3 big record labels, other music creators band together to claim royalties from public playing of their songs | Inquirer Entertainment

3 big record labels, other music creators band together to claim royalties from public playing of their songs

By: - Reporter
/ 12:02 AM January 04, 2022

Peewee Apostol

Aiming to ensure that music creators rightfully receive their due royalties from the public playing of their songs, the Philippines Recorded Music Rights Inc. (PRM)—a newly accredited collective management organization—has started negotiating and issuing licenses to companies and music users that play music to enhance their businesses.

The PRM functions similarly to the more established Filipino Society of Composers, Authors and Publishers (Filscap).



But while Filscap collects royalties on behalf of composers, publishers and lyricists, the PRM—as mandated by laws set by the Intellectual Property Office of the Philippines—represents producers, record labels, featured artists as well as band and session musicians who are credited in the final version of a recording.

A “music user,” meanwhile, is defined as “an establishment that plays sound recordings that can be heard by the public and radio and television programs that air sound recordings.”


“These include restaurants, hotels, airports, music lounges, cafés, clubs, transportation companies, broadcasters, malls,” Peewee Apostol, head of licensing at PRM, told the Inquirer in a recent virtual interview. “They need to secure a license to play our members’ works in public.”

Among PRM’s current members are record labels Sony Music Philippines, Warner Music Philippines, MCA Music (Universal Music Philippines) and their respective lineup of artists. These three companies, according to PRM’s estimate, control around 70 percent of music being played in the country.

“We have been approaching music users and explaining to them the laws regarding artists’ rights and the public performance of their works. We tell them that we have millions of sound recordings in our catalog and that applying for a license will give them access to those songs, which they can play in their establishments for a year,” Apostol said.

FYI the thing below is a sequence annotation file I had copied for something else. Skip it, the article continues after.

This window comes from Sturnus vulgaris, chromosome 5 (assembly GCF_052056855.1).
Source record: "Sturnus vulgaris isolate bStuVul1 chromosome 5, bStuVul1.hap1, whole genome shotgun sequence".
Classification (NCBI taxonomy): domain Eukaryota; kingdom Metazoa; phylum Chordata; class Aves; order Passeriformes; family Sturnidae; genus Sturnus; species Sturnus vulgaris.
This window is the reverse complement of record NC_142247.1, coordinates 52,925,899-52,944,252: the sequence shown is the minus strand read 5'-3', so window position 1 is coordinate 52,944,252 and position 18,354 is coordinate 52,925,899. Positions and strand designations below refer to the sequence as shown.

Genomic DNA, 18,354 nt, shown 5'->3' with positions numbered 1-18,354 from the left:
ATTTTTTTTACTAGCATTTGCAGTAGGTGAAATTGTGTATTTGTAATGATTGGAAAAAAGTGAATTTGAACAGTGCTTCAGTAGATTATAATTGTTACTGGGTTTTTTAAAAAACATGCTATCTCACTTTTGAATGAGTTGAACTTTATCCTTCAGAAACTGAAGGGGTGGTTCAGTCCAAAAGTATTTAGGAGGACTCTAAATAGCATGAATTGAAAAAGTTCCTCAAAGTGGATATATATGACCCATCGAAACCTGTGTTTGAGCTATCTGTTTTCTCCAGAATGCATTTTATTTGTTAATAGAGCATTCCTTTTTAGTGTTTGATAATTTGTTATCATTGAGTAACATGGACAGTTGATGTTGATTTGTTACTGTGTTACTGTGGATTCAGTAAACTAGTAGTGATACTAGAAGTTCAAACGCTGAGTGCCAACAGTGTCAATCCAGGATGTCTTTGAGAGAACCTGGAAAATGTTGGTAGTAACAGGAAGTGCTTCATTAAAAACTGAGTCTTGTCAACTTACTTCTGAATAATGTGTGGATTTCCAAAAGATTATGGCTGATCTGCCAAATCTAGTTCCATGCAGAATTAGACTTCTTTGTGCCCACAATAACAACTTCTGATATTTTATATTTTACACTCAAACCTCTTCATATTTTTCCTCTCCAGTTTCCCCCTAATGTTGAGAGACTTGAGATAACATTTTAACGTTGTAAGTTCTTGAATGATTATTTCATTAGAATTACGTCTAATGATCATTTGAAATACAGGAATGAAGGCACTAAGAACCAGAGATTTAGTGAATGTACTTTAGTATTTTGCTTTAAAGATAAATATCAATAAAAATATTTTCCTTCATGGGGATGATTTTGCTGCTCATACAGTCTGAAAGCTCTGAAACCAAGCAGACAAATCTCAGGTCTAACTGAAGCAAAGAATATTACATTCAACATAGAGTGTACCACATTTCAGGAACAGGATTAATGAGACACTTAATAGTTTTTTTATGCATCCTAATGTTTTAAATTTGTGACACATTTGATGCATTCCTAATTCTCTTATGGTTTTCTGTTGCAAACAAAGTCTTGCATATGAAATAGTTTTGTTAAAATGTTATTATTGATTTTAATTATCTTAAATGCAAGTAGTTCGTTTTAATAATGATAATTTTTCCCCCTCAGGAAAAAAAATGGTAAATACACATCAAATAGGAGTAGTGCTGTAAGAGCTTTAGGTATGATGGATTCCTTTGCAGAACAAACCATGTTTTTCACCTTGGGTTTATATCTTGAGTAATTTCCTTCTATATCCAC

Welcoming indie artists

While the majority of PRM’s members are mainstream labels and performers, Apostol said they also welcome independent players in the industry. “We recently conducted a webinar for different artists and indie labels, and we were positively surprised at their interest and questions,” he related.

“They were very receptive … Some of them weren’t aware that they’re entitled to these residual royalties and performance rights. What they will receive may not be as big as their talent fees for live shows or concerts, but at least they know that they have this stream of revenue,” he said. “They will have something to expect every year. And they need not chase music users on their own. We will do it for them.”

Apostol explained that the amount the artists will get will be relative to their songs’ frequency of usage, which will be based on the playlists the license holders are required to submit. “If their songs are popular and played often, then they can expect a good sum,” he said.

Asked what challenges the PRM expects as it carries out its responsibilities, Apostol said market hesitancy is a big one. “Music users are aware of Filscap, to which they’re already paying license fees. Some of them are bound to wonder, ‘Why do we have to pay another?’” Apostol said, adding that they have already initiated talks with such establishments as Holiday Inn, Power Plant and Robinsons Malls and Philippine Airlines.

“That’s the challenge for us. But little by little, we try to educate them about intellectual properties. And we’re slowly gaining their trust,” he said. “The performers’ rights are guaranteed by law, so they need to be implemented. It will be difficult, but the recording companies and artists deserve to receive royalties from the usage of their works.” INQ

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